The second stage of transmission refers to how changes on interest rate influences economic activities, employment, and inflation. This occurs through various channels (Figure 2).


How will a reduction in interest rate affect different channels?

The cash flow channel

  • For borrowers: lower lending rate will reduce the variable rate repayment they owe, resulting in a higher disposal income.
  • For lenders: lower rates on interest-earning assets such as bonds and bank deposits will reduce interest income, resulting in a reduction in disposable income.
  • In Australia, the cash flow channel is stronger for borrowers since the Australian household sector is a net debtor. Thus, a lower interest rate will lead to a higher cash flow in the whole Australian economy.


The asset price and wealth channel

  • The wealth channel: a lower interest rate leads to higher demand of assets such as equities and properties, raising the prices of these assets. An increase in asset price will also increase the wealth of households and businesses, leading to more spending.
  • The balance sheet channel: lower interest rate will increase the borrowing capacity of households and businesses.

The exchange rate channel

  • A reduction in the cash rate will lower the interest rate in the Australian market relative to the rest of the world. The Australian asset will have a lower return relative to foreign assets, resulting in a lower demand of AUD and hence leads to a depreciation in the AUD.
  • A depreciation in the AUD will reduce the price of Australian goods and services in the international market, resulting in a higher demand for Australian goods and services. In the meantime, foreign products services will be more expensive relative to domestic products. Thus, a depreciation in AUD will lead to a higher export volume and a lower import volume (higher net export)
  • Depreciation in AUD will lead to higher imported inflation due to an increase in import prices.


Market Expectation

RBA reiterated that it will maintain the cash rate at its current all-time low until the labour market returns to the full employment, approximately low 4%, and inflation are in the target range of 2 to 3 percent, which is expected to be achieved by 2024. The next RBA meeting will be held on the 3rd of August.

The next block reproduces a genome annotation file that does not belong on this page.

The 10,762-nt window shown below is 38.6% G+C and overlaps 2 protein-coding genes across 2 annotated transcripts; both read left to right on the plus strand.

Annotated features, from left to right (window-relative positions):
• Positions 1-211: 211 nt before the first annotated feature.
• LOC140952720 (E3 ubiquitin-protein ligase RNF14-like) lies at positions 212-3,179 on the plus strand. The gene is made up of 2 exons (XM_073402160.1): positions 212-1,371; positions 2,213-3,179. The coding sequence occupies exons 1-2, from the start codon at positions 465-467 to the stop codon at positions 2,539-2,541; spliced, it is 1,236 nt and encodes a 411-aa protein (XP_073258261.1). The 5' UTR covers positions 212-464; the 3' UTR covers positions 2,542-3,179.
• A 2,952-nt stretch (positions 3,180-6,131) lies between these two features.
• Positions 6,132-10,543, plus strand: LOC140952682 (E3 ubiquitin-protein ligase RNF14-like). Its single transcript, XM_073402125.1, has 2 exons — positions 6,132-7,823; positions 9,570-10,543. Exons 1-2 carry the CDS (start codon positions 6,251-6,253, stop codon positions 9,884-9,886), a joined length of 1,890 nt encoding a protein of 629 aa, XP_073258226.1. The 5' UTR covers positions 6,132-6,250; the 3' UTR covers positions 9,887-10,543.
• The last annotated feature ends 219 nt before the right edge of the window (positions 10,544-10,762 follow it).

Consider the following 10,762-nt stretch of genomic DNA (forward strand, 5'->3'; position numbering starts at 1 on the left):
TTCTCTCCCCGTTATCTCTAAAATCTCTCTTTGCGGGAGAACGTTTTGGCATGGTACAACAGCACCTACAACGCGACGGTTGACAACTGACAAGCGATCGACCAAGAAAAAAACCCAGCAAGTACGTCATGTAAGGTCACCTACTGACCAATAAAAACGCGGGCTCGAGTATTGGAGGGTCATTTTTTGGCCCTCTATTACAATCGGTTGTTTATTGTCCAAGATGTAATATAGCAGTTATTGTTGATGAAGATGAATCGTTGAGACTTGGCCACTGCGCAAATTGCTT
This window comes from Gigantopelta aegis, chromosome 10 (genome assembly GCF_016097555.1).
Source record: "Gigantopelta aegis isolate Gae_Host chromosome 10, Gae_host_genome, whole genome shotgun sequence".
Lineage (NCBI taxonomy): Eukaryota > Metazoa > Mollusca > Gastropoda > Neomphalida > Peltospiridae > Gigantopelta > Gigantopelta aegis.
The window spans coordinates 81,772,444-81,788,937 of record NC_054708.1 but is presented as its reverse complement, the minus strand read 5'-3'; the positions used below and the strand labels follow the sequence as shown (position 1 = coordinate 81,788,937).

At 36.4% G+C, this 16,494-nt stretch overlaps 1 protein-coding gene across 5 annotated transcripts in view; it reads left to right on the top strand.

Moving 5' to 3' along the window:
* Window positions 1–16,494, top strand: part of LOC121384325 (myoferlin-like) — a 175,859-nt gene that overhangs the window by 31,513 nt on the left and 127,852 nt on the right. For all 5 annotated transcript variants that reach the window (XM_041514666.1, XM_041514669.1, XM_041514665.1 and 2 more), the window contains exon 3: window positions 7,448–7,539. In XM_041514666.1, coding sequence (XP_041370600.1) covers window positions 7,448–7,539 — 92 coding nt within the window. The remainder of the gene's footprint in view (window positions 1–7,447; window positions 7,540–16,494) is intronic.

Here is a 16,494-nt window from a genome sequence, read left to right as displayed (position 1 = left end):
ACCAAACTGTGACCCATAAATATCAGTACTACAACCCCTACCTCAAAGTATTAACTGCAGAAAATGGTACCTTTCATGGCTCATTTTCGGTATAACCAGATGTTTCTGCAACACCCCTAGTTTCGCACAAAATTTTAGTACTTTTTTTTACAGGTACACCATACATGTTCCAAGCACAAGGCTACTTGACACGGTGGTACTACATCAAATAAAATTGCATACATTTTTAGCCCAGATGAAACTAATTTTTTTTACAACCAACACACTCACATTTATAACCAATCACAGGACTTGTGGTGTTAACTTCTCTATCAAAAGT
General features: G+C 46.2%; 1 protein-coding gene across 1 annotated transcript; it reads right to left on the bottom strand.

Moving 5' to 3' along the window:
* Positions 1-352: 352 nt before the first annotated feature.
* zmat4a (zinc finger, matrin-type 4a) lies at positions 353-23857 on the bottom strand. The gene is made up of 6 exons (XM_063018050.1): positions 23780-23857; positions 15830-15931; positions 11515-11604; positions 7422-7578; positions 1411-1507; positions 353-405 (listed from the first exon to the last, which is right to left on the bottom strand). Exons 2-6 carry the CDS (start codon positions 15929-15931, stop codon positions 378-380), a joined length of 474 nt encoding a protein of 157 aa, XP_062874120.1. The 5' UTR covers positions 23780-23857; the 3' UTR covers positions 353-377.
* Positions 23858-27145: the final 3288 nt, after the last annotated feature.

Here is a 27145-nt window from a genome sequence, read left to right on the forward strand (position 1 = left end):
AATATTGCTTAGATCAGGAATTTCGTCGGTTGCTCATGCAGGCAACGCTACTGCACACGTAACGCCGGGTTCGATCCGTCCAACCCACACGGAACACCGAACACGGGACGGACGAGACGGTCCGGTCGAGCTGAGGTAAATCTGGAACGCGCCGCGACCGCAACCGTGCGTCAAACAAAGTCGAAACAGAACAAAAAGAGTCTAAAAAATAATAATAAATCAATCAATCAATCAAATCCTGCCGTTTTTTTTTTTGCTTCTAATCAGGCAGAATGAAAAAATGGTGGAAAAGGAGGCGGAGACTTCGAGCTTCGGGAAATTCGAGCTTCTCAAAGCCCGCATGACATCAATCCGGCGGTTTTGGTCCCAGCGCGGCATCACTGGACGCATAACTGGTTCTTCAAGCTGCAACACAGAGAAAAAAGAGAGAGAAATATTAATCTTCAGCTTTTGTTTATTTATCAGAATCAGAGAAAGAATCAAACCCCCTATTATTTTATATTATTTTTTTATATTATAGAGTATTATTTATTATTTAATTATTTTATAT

Researchers suggest that RBA may be preparing for an adjustment on its cash rate earlier than the current guideline if the economic recovery continues to be strong. They also indicate that recent data flow suggests tighter policy next year is certainly possible.

Interest rate forecast from NAB:


Cash Rate Target, RBA, https://www.rba.gov.au/statistics/cash-rate/

Today’s monetary policy decision, RBA https://www.rba.gov.au/speeches/2021/sp-gov-2021-07-06.html

The Transmission of Monetary Policy: How Does It Work? https://www.rba.gov.au/publications/bulletin/2017/sep/1.html

Unconventional monetary policy, https://www.rba.gov.au/education/resources/explainers/unconventional-monetary-policy.html

Central bank balance sheet and bond purchases, https://www.rba.gov.au/chart-pack/central-bank-balance-sheets-bond-purchases.html

RBA flags change to housing market and interest rates as economy bounces back, https://www.theage.com.au/politics/federal/rba-keeps-rates-unchanged-but-starts-winding-back-emergency-levels-of-support-20210706-p587b0.html